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Illustration of the X-37BUS Air Force
The U.S. Air Force's X-37B space plane is going to launch up into orbit once again come mid-May. Usually, the Air Force doesn't share much detail regarding the mysterious aircraft, but this time, its top civilian has explained what it'll be doing up in orbit.
The important mission will involve a number of experiments, more than any previous X-37B flight, which include two NASA ones.
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"The Air Force’s Rapid Capability Office has combined forces with the Air Force Reserve Research Lab and now the US Space Force to execute a mission that maximizes the X-37B’s unique capabilities," Air Force Secretary Barbara Barrett said over a webcast, hosted by the Space Foundation on Wednesday.
"This important mission will host more experiments than any prior X-37B flight, including two NASA experiments," Barrett continued.
"One is a sample plate evaluating the reaction of select significant materials to the conditions in space. The second studies the effect of ambient space radiation on seeds. A third experiment, designed by the Naval Research Laboratory, transforms solar power into radio frequency microwave energy, then studies transmitting that energy to earth."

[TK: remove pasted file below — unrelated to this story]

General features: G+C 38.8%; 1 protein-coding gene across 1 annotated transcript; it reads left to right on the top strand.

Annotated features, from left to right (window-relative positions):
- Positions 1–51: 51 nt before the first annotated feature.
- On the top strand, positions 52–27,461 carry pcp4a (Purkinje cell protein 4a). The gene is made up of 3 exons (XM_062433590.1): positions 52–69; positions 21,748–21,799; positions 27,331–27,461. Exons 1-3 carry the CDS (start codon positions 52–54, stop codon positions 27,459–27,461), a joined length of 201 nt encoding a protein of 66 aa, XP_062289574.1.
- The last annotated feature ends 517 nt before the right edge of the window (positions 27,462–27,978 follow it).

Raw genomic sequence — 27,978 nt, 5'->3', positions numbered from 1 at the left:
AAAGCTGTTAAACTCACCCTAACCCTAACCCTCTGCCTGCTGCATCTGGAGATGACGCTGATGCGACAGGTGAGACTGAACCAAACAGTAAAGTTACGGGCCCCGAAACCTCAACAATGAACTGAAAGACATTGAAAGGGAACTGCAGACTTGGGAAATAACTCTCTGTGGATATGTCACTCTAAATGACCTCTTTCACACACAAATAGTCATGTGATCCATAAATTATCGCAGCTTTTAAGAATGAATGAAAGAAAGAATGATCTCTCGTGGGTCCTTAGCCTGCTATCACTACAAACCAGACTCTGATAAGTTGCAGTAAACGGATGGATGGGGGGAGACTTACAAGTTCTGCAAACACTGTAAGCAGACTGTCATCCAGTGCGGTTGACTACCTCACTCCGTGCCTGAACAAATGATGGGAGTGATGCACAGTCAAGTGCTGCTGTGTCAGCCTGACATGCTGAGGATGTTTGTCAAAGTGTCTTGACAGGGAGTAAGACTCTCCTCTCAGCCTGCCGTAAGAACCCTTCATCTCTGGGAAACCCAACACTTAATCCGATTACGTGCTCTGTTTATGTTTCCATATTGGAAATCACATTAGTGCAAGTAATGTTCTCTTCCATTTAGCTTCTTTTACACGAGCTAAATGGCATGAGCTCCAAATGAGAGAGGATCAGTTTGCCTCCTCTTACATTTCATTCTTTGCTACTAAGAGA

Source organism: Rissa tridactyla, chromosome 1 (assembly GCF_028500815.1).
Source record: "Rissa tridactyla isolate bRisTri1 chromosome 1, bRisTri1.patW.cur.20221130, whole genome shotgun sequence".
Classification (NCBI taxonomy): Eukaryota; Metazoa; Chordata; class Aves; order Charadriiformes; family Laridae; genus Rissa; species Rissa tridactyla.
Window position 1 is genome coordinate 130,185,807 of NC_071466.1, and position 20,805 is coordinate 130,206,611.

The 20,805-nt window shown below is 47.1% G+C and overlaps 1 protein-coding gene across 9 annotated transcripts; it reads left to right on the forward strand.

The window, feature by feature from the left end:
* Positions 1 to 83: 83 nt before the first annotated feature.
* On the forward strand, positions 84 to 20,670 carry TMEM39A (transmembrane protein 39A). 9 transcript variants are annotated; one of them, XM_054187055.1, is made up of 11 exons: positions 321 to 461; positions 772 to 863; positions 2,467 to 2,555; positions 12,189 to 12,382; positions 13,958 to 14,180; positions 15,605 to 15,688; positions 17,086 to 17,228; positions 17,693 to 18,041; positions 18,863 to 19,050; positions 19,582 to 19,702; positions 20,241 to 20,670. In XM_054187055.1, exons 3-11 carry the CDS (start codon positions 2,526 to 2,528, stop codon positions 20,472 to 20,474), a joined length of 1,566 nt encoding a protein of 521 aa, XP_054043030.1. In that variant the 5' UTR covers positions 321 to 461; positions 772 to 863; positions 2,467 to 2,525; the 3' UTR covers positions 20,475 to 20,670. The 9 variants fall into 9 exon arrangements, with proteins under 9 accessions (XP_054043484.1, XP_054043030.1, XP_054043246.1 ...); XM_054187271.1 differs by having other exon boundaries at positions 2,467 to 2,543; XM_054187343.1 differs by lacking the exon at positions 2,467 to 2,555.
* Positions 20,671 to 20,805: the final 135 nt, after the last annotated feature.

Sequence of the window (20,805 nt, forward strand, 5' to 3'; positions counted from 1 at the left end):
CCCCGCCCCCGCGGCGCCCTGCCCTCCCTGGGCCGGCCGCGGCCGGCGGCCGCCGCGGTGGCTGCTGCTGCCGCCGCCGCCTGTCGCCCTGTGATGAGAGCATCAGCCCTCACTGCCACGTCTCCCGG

The space craft will launch from Cape Canaveral in Florida on May 16, as per Barrett, and the flight is dedicated to "first responders and front-line professionals."
The Air Force owns the X-37B, however, it's the U.S. Space Force that will be in charge of the launch, its operations while in orbit, as well as landing back on Earth.
The X37-B program started in 1999 and saw its first launch into orbit in 2010. It has since then completed five missions and has spent a total of 2,865 days in orbit, which included a record 780-day mission that just ended in October last year.
This time, however, is the first time the X-37B will have a service module set up for experiments attached to the rear of the vehicle. "The ability to test new systems in space and return them to Earth is unique to the X-37B program and enables the US to more efficiently and effectively develop space capabilities necessary to maintain superiority in the space domain," the Air Force said on Wednesday.
Usually, the X37-B's missions aren't so clearly outlined, suggesting that they typically involve tests for military space technology linked to reconnaissance satellites.